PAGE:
Your Own Voice Could Affect Your Mood, Study Says Hearing your own voice sound happy, sad or fearful could alter your mood to fit that particular emotion, according to research from the French National Centre for Scientific Research (CNRS). Scientists from the CNRS have developed a digital audio platform—used in a new study published in Proceedings of the National ... Research in Brief
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Research in Brief  |   May 01, 2016
Your Own Voice Could Affect Your Mood, Study Says
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Speech, Voice & Prosody / Research in Brief
Research in Brief   |   May 01, 2016
Your Own Voice Could Affect Your Mood, Study Says
The ASHA Leader, May 2016, Vol. 21, 14. doi:10.1044/leader.RIB3.21052016.14
The ASHA Leader, May 2016, Vol. 21, 14. doi:10.1044/leader.RIB3.21052016.14
Hearing your own voice sound happy, sad or fearful could alter your mood to fit that particular emotion, according to research from the French National Centre for Scientific Research (CNRS).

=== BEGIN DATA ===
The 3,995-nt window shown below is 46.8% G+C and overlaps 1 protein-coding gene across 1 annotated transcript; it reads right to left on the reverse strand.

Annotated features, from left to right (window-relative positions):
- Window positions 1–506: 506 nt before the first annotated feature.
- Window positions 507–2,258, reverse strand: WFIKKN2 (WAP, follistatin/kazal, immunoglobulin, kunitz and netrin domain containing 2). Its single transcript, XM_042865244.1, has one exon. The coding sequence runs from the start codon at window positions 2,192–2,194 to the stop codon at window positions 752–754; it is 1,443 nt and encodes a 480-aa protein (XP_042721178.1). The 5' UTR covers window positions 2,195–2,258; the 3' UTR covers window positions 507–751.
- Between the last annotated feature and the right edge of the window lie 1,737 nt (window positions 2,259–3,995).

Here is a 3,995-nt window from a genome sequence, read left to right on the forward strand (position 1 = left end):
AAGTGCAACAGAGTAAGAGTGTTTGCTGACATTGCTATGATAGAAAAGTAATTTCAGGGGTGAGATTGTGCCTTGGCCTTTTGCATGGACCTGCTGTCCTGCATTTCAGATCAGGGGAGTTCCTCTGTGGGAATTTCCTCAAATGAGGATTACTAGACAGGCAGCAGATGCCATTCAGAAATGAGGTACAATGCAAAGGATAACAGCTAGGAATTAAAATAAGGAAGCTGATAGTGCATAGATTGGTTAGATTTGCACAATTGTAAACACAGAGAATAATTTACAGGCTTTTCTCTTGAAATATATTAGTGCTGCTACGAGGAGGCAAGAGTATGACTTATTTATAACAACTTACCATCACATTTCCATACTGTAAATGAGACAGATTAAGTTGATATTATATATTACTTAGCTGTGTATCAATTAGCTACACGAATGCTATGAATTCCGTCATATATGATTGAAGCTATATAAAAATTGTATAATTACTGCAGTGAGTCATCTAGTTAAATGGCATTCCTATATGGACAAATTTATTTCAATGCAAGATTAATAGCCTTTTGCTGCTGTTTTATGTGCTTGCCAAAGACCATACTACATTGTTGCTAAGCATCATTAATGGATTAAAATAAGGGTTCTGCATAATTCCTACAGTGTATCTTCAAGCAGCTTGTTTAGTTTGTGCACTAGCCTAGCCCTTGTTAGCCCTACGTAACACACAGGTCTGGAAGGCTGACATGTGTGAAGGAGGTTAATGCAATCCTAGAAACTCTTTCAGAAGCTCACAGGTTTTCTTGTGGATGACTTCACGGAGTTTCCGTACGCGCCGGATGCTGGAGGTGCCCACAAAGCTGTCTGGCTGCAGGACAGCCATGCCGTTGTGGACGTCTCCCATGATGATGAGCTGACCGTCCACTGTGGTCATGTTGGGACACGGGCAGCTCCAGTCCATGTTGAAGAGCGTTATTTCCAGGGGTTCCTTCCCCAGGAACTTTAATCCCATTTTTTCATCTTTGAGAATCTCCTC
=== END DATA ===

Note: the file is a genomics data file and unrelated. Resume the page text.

Scientists from the CNRS have developed a digital audio platform—used in a new study published in Proceedings of the National Academy of Sciences—that can change the emotional tone of a person’s voice as the person is talking.

“We wanted to investigate what kind of awareness people have of their own emotional expressions.”

“Very little is known about the mechanisms behind the production of vocal emotion,” says lead author Jean-Julien Aucouturier, researcher at CNRS’s Science and Technology of Music and Sound laboratory. “Previous research has suggested that people try to manage and control their emotions, for example hold back an expression or reappraise feelings. We wanted to investigate what kind of awareness people have of their own emotional expressions.”
Ninety-three participants—unaware their voices were being modified to be happy, sad or afraid—and also a control group, hearing no modification, read a short story aloud while listening to themselves through headphones. The researchers found that the participants’ emotional states changed accordingly to the manipulated emotion, which was created by digital audio processing algorithms that alter qualities such as pitch, inflection and dynamic range.
The results suggest that people could listen to their own voice as at least one means of gauging their emotional state, say the authors, who plan on making a downloadable version of the voice-altering program available online for other scientists to use in future research.
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May 2016
Volume 21, Issue 5